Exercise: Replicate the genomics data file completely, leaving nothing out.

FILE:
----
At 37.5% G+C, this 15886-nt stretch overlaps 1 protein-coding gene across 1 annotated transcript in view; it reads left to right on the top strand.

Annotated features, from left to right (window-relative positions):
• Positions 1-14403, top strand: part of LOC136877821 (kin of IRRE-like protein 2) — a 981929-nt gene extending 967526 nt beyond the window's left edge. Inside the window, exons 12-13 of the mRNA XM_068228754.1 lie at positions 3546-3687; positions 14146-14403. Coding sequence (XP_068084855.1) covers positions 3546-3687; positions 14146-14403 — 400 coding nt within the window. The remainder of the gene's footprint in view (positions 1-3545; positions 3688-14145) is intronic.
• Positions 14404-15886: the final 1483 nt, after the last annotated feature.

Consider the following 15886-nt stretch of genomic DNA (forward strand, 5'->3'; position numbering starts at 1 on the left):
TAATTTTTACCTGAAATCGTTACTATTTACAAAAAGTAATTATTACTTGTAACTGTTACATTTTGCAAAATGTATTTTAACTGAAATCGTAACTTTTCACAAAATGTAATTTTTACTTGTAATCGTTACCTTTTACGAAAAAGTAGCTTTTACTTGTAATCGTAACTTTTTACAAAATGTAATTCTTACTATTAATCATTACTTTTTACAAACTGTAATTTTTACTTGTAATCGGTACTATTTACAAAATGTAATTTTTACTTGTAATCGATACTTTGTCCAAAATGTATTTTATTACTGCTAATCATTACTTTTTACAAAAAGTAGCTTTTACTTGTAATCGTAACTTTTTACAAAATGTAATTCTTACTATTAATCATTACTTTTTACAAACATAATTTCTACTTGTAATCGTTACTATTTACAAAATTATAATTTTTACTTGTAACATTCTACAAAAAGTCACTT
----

At 37.5% G+C, this 15886-nt stretch overlaps 1 protein-coding gene across 1 annotated transcript in view; it reads left to right on the top strand.

Annotated features, from left to right (window-relative positions):
• Positions 1-14403, top strand: part of LOC136877821 (kin of IRRE-like protein 2) — a 981929-nt gene extending 967526 nt beyond the window's left edge. Inside the window, exons 12-13 of the mRNA XM_068228754.1 lie at positions 3546-3687; positions 14146-14403. Coding sequence (XP_068084855.1) covers positions 3546-3687; positions 14146-14403 — 400 coding nt within the window. The remainder of the gene's footprint in view (positions 1-3545; positions 3688-14145) is intronic.
• Positions 14404-15886: the final 1483 nt, after the last annotated feature.

Consider the following 15886-nt stretch of genomic DNA (forward strand, 5'->3'; position numbering starts at 1 on the left):
TAATTTTTACCTGAAATCGTTACTATTTACAAAAAGTAATTATTACTTGTAACTGTTACATTTTGCAAAATGTATTTTAACTGAAATCGTAACTTTTCACAAAATGTAATTTTTACTTGTAATCGTTACCTTTTACGAAAAAGTAGCTTTTACTTGTAATCGTAACTTTTTACAAAATGTAATTCTTACTATTAATCATTACTTTTTACAAACTGTAATTTTTACTTGTAATCGGTACTATTTACAAAATGTAATTTTTACTTGTAATCGATACTTTGTCCAAAATGTATTTTATTACTGCTAATCATTACTTTTTACAAAAAGTAGCTTTTACTTGTAATCGTAACTTTTTACAAAATGTAATTCTTACTATTAATCATTACTTTTTACAAACATAATTTCTACTTGTAATCGTTACTATTTACAAAATTATAATTTTTACTTGTAACATTCTACAAAAAGTCACTT